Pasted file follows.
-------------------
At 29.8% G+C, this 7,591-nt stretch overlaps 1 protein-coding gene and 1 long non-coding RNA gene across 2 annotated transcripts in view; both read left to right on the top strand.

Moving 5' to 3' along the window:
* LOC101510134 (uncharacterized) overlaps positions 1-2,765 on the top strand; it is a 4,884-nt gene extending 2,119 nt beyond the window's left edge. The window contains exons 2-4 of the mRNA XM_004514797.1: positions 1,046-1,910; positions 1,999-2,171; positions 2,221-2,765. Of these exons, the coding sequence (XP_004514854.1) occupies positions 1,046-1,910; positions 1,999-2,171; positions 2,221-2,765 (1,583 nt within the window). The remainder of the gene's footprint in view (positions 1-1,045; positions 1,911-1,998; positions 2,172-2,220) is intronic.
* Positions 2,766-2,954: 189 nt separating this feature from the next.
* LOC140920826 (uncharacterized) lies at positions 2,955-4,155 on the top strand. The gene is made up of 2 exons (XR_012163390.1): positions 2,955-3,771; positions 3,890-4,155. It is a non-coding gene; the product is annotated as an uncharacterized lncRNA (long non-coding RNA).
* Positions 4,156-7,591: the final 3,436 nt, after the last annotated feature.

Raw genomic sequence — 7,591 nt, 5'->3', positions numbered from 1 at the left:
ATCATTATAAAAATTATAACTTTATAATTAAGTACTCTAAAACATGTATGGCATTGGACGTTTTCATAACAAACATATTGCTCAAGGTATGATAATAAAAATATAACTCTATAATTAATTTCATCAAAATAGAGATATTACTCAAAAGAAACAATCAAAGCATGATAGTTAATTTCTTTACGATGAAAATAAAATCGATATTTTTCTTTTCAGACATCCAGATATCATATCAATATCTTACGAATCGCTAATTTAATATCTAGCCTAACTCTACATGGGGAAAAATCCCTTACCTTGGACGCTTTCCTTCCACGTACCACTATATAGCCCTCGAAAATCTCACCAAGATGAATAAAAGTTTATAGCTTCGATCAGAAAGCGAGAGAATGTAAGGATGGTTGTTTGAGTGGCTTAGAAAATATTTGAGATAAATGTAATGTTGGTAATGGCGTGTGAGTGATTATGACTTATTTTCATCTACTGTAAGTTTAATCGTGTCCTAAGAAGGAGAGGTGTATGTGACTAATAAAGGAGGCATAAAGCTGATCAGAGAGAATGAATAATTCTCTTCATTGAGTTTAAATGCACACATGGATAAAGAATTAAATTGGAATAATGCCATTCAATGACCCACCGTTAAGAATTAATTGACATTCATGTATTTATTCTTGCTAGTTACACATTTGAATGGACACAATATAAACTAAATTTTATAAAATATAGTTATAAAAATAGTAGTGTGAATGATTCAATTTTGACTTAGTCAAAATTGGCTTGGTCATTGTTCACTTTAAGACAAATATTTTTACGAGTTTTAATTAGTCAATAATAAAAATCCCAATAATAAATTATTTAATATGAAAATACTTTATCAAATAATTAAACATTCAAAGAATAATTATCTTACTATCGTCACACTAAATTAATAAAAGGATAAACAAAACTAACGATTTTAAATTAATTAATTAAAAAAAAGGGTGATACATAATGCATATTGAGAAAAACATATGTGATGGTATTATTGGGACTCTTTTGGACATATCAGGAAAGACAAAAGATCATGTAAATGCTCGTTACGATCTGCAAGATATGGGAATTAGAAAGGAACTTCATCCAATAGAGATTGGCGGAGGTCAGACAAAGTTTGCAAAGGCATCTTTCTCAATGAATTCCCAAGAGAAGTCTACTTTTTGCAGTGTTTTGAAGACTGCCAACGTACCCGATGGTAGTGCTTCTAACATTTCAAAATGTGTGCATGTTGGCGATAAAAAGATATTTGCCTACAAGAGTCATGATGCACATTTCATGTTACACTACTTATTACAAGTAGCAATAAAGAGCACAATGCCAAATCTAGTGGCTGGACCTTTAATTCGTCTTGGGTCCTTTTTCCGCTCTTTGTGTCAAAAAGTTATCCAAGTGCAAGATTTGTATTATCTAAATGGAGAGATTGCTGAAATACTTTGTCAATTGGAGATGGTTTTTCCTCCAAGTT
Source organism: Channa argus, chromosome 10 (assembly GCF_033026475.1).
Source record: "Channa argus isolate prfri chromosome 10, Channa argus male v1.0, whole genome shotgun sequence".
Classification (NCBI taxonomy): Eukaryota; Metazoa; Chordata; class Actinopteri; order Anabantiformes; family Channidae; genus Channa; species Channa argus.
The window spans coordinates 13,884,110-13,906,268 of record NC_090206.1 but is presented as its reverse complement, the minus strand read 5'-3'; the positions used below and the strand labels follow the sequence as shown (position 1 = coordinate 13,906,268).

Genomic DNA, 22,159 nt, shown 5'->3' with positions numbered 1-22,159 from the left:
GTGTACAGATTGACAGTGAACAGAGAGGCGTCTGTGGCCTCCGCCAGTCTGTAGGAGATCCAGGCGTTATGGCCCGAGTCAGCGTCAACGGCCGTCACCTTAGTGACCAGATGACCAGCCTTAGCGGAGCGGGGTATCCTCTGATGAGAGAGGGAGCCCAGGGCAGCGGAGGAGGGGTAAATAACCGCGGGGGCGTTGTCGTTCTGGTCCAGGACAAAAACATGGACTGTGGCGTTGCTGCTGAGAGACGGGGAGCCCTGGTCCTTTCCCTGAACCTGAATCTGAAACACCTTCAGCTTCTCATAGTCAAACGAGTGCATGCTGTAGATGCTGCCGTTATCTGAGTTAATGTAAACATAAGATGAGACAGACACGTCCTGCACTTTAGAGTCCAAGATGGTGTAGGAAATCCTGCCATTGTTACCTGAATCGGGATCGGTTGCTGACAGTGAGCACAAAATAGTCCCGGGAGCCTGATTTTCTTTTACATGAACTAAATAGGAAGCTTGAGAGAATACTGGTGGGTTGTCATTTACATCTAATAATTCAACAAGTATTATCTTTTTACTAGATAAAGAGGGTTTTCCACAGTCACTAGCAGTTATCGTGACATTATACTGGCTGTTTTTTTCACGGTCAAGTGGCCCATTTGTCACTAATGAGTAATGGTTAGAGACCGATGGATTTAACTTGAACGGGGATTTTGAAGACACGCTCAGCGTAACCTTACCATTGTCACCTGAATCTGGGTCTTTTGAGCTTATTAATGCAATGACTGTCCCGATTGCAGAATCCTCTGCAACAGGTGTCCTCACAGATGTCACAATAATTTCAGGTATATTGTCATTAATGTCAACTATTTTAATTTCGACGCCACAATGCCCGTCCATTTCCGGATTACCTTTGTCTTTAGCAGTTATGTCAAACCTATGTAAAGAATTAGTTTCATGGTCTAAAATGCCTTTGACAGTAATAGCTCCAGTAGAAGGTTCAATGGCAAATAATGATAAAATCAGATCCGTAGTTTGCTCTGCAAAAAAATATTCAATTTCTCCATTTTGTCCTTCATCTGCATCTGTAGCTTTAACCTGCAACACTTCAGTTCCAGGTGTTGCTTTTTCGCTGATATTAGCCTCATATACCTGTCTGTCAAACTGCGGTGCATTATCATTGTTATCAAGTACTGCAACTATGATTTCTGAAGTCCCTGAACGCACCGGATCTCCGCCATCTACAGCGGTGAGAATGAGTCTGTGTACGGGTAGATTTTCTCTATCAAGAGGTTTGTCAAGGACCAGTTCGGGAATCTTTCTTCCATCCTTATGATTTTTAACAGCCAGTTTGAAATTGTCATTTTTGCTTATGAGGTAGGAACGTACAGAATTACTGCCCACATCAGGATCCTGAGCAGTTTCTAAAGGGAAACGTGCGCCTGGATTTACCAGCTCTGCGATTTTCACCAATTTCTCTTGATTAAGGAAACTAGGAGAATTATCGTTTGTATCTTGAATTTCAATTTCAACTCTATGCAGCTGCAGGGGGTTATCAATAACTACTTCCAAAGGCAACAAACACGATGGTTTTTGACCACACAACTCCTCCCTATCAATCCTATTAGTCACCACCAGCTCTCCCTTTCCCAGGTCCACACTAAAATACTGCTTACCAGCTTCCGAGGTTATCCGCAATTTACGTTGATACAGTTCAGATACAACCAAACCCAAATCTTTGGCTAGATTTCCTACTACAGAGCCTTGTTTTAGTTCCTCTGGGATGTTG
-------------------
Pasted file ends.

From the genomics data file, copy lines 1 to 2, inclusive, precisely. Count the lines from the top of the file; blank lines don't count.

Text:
At 29.8% G+C, this 7,591-nt stretch overlaps 1 protein-coding gene and 1 long non-coding RNA gene across 2 annotated transcripts in view; both read left to right on the top strand.

Moving 5' to 3' along the window: